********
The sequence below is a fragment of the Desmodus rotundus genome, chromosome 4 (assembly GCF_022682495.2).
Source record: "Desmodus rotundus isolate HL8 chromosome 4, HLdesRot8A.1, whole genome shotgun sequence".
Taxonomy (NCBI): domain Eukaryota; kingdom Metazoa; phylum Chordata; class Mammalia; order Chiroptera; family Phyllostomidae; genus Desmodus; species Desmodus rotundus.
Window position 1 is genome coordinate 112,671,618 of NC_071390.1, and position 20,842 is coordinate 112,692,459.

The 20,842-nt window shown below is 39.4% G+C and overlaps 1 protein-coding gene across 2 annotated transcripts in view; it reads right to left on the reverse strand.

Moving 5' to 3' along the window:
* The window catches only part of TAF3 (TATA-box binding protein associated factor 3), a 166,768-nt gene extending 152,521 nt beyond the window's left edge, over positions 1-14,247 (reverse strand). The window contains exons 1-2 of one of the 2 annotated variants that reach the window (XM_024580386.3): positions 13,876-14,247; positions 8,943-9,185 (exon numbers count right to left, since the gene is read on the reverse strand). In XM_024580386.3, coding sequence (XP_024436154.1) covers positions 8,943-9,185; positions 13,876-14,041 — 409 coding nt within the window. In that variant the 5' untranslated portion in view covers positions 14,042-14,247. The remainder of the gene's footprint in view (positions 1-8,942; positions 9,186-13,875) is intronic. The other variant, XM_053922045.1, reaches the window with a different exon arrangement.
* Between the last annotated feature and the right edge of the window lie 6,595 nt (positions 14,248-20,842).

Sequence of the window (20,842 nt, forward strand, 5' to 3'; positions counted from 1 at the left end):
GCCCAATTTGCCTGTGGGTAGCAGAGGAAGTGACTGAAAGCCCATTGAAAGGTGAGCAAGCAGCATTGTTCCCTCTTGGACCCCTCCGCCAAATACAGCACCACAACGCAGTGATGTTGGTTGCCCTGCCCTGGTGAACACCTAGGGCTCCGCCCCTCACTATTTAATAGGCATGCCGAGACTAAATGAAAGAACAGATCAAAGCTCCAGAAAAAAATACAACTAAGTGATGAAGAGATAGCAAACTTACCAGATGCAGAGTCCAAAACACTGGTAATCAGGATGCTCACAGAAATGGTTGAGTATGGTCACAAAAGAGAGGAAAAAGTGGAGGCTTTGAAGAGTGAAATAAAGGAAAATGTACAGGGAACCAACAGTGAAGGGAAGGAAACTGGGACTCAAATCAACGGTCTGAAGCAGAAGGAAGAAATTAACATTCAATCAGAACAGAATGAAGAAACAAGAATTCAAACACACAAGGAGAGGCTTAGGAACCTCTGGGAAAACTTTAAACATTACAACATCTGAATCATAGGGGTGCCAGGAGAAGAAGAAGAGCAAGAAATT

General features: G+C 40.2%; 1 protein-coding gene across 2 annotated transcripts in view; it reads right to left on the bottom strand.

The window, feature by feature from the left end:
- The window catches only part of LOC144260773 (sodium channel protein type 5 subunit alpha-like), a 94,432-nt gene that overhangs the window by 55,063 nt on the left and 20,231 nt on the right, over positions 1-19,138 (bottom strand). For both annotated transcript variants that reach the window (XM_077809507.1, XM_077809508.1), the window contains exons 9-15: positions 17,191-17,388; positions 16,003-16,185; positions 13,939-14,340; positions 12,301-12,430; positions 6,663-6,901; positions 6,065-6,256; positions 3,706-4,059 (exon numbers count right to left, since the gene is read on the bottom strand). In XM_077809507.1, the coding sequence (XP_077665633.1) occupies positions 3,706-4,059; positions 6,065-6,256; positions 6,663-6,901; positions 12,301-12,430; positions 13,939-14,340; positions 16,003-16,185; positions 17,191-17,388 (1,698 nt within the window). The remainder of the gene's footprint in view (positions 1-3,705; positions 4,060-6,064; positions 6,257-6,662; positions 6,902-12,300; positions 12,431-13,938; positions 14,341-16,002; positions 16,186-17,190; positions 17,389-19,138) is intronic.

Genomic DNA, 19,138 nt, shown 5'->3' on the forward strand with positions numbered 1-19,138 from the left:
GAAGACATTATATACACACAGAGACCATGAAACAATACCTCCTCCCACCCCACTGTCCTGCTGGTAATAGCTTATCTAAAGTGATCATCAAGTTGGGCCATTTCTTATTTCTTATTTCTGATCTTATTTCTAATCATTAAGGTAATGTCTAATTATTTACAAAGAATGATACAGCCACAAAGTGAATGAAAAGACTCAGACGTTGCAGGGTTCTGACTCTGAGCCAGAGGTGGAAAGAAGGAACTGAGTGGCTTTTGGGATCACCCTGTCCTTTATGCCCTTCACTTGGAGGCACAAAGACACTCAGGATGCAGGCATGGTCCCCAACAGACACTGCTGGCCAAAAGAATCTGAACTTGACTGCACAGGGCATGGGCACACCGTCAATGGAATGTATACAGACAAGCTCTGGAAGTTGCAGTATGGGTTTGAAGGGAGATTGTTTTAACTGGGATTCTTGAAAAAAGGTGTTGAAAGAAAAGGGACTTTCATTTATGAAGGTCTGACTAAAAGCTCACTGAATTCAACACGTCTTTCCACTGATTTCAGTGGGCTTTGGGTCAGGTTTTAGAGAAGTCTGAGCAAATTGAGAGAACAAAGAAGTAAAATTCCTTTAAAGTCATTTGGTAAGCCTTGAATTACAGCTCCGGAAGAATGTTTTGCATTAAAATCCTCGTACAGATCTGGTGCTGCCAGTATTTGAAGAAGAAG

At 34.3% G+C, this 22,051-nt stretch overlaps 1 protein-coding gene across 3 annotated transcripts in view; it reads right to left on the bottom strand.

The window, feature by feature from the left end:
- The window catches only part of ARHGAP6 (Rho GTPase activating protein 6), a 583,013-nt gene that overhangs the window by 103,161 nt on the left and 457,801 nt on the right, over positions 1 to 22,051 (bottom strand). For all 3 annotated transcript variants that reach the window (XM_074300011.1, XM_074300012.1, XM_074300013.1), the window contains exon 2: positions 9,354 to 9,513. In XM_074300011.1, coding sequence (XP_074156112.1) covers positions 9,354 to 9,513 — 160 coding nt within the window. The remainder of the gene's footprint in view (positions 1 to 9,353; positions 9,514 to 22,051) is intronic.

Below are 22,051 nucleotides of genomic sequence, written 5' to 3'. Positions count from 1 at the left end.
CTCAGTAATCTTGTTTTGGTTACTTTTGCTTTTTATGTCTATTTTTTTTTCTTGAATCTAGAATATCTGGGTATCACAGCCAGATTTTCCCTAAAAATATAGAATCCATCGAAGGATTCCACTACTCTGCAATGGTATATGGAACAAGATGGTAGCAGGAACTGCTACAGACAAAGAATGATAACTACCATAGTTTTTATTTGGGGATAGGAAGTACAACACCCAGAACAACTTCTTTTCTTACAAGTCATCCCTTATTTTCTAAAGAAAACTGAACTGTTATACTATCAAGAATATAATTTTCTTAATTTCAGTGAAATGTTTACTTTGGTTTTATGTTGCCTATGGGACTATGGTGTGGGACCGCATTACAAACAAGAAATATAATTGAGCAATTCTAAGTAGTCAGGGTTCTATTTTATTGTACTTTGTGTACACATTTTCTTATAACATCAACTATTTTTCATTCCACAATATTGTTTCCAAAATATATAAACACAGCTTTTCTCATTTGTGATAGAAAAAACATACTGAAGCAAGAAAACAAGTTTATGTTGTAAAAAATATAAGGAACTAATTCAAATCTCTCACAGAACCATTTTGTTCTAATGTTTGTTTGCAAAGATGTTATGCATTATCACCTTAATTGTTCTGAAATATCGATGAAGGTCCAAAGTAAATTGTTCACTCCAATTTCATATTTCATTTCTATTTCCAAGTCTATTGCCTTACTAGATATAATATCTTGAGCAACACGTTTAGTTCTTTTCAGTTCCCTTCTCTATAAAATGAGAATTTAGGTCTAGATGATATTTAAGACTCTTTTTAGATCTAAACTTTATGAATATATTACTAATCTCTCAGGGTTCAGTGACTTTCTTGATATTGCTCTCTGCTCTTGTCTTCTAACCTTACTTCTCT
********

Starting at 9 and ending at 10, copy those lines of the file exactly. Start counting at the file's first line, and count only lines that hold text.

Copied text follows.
Sequence of the window (20,842 nt, forward strand, 5' to 3'; positions counted from 1 at the left end):
GCCCAATTTGCCTGTGGGTAGCAGAGGAAGTGACTGAAAGCCCATTGAAAGGTGAGCAAGCAGCATTGTTCCCTCTTGGACCCCTCCGCCAAATACAGCACCACAACGCAGTGATGTTGGTTGCCCTGCCCTGGTGAACACCTAGGGCTCCGCCCCTCACTATTTAATAGGCATGCCGAGACTAAATGAAAGAACAGATCAAAGCTCCAGAAAAAAATACAACTAAGTGATGAAGAGATAGCAAACTTACCAGATGCAGAGTCCAAAACACTGGTAATCAGGATGCTCACAGAAATGGTTGAGTATGGTCACAAAAGAGAGGAAAAAGTGGAGGCTTTGAAGAGTGAAATAAAGGAAAATGTACAGGGAACCAACAGTGAAGGGAAGGAAACTGGGACTCAAATCAACGGTCTGAAGCAGAAGGAAGAAATTAACATTCAATCAGAACAGAATGAAGAAACAAGAATTCAAACACACAAGGAGAGGCTTAGGAACCTCTGGGAAAACTTTAAACATTACAACATCTGAATCATAGGGGTGCCAGGAGAAGAAGAAGAGCAAGAAATT